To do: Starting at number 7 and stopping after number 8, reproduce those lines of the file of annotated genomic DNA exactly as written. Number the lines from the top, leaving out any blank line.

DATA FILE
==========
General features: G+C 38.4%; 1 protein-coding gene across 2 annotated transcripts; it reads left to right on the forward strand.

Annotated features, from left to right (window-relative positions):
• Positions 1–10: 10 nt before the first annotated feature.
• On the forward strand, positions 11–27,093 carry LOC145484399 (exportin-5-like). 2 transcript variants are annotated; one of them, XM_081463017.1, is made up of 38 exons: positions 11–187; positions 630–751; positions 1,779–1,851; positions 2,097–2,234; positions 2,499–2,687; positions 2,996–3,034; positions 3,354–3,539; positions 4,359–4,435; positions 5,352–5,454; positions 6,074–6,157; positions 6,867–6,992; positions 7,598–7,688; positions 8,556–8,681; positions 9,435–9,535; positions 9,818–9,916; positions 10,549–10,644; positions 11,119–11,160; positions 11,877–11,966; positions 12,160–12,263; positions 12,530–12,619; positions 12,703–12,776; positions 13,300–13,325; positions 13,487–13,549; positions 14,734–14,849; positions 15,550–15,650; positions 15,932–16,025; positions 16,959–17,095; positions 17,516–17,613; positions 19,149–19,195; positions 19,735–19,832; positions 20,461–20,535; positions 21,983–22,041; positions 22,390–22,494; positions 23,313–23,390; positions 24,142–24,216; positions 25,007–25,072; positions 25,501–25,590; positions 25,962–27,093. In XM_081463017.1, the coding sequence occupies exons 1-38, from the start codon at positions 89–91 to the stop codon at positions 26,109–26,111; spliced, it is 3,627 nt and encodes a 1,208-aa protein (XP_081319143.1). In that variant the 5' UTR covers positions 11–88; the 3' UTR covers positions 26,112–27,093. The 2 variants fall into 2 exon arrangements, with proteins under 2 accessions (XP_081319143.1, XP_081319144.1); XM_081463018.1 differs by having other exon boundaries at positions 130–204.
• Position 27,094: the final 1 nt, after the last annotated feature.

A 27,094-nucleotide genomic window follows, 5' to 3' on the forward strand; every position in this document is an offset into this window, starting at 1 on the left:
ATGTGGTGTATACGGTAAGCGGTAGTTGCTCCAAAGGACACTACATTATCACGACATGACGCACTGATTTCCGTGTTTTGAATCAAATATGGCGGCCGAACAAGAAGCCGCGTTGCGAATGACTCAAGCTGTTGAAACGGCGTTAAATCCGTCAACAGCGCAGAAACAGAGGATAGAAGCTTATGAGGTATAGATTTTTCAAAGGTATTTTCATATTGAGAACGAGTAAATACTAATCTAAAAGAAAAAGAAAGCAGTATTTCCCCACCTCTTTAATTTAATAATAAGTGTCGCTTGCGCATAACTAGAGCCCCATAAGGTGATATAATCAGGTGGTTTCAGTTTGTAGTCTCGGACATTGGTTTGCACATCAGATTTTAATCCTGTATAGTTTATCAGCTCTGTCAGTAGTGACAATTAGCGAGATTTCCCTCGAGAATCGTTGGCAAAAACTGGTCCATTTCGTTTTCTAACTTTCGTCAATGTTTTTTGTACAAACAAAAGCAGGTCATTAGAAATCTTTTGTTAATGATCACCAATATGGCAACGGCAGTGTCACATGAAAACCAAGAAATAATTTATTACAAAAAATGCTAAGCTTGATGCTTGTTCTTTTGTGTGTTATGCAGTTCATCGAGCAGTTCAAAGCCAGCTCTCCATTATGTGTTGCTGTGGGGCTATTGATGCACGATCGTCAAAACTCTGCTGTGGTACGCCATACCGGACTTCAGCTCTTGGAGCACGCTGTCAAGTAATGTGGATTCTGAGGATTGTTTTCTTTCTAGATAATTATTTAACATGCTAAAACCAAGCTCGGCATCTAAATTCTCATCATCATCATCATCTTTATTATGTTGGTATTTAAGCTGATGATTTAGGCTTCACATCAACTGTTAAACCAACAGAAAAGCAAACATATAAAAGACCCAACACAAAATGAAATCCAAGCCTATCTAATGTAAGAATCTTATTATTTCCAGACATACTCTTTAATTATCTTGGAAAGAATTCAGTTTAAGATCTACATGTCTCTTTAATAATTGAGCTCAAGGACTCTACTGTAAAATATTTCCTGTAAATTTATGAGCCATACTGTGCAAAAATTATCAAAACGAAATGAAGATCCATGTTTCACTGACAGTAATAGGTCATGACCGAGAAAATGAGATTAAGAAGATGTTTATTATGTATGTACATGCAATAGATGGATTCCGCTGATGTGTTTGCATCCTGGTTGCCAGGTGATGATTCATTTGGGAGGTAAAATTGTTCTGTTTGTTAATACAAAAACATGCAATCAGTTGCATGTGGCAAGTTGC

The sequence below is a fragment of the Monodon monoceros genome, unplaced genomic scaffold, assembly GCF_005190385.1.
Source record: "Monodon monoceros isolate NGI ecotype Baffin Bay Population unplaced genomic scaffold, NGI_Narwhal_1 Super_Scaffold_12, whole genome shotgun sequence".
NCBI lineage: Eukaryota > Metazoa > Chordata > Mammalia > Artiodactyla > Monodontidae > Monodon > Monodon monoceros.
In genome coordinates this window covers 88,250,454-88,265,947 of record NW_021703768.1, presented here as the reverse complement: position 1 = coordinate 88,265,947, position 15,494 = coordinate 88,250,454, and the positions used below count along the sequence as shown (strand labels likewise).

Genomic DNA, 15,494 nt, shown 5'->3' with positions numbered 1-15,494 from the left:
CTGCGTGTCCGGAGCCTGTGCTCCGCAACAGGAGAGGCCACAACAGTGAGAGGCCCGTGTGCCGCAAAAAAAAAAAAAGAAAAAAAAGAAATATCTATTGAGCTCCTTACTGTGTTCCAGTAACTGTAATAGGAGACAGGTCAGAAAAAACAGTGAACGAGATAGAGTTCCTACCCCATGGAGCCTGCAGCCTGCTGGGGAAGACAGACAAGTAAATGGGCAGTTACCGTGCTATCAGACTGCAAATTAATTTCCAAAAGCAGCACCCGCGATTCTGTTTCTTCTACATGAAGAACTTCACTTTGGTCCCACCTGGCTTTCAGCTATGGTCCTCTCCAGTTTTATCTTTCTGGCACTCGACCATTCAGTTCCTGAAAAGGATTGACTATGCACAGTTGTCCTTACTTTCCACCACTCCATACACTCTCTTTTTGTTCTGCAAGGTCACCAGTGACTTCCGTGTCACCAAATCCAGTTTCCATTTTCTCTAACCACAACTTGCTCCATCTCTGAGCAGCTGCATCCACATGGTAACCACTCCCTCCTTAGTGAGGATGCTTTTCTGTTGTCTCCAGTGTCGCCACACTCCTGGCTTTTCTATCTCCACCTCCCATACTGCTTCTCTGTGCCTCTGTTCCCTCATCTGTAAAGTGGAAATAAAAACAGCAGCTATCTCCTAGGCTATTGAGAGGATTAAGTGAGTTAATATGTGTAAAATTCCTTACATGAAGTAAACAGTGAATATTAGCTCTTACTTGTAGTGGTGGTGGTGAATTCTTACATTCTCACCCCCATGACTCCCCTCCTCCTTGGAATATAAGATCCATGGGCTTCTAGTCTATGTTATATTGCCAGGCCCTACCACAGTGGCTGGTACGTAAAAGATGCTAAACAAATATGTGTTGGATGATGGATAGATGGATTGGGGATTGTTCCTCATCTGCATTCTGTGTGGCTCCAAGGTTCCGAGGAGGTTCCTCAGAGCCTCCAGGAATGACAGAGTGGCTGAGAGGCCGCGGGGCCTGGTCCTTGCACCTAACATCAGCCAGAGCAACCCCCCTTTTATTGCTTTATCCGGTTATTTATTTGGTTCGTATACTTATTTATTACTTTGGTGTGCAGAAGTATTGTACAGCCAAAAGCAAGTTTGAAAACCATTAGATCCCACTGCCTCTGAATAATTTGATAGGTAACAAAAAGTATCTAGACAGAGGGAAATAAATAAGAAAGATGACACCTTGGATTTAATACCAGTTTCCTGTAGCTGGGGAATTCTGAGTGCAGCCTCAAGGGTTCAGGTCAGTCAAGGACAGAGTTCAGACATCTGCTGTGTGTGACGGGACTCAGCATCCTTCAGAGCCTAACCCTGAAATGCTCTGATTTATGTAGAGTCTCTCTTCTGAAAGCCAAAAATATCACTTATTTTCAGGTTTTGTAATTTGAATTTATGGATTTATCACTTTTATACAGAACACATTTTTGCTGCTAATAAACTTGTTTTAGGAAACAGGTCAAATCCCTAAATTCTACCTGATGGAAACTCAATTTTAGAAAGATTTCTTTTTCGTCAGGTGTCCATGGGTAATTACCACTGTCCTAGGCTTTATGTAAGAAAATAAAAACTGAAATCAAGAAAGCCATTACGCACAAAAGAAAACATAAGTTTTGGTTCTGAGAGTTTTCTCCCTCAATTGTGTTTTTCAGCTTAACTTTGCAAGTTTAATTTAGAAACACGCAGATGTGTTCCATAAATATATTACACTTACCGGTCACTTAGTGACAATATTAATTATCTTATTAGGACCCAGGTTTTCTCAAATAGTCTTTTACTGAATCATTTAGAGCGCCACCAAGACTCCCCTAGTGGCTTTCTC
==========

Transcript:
ATGTGGTGTATACGGTAAGCGGTAGTTGCTCCAAAGGACACTACATTATCACGACATGACGCACTGATTTCCGTGTTTTGAATCAAATATGGCGGCCGAACAAGAAGCCGCGTTGCGAATGACTCAAGCTGTTGAAACGGCGTTAAATCCGTCAACAGCGCAGAAACAGAGGATAGAAGCTTATGAGGTATAGATTTTTCAAAGGTATTTTCATATTGAGAACGAGTAAATACTAATCTAAAAGAAAAAGAAAGCAGTATTTCCCCACCTCTTTAATTTAATAATAAGTGTCGCTTGCGCATAACTAGAGCCCCATAAGGTGATATAATCAGGTGGTTTCAGTTTGTAGTCTCGGACATTGGTTTGCACATCAGATTTTAATCCTGTATAGTTTATCAGCTCTGTCAGTAGTGACAATTAGCGAGATTTCCCTCGAGAATCGTTGGCAAAAACTGGTCCATTTCGTTTTCTAACTTTCGTCAATGTTTTTTGTACAAACAAAAGCAGGTCATTAGAAATCTTTTGTTAATGATCACCAATATGGCAACGGCAGTGTCACATGAAAACCAAGAAATAATTTATTACAAAAAATGCTAAGCTTGATGCTTGTTCTTTTGTGTGTTATGCAGTTCATCGAGCAGTTCAAAGCCAGCTCTCCATTATGTGTTGCTGTGGGGCTATTGATGCACGATCGTCAAAACTCTGCTGTGGTACGCCATACCGGACTTCAGCTCTTGGAGCACGCTGTCAAGTAATGTGGATTCTGAGGATTGTTTTCTTTCTAGATAATTATTTAACATGCTAAAACCAAGCTCGGCATCTAAATTCTCATCATCATCATCATCTTTATTATGTTGGTATTTAAGCTGATGATTTAGGCTTCACATCAACTGTTAAACCAACAGAAAAGCAAACATATAAAAGACCCAACACAAAATGAAATCCAAGCCTATCTAATGTAAGAATCTTATTATTTCCAGACATACTCTTTAATTATCTTGGAAAGAATTCAGTTTAAGATCTACATGTCTCTTTAATAATTGAGCTCAAGGACTCTACTGTAAAATATTTCCTGTAAATTTATGAGCCATACTGTGCAAAAATTATCAAAACGAAATGAAGATCCATGTTTCACTGACAGTAATAGGTCATGACCGAGAAAATGAGATTAAGAAGATGTTTATTATGTATGTACATGCAATAGATGGATTCCGCTGATGTGTTTGCATCCTGGTTGCCAGGTGATGATTCATTTGGGAGGTAAAATTGTTCTGTTTGTTAATACAAAAACATGCAATCAGTTGCATGTGGCAAGTTGC

The sequence below is a fragment of the Monodon monoceros genome, unplaced genomic scaffold, assembly GCF_005190385.1.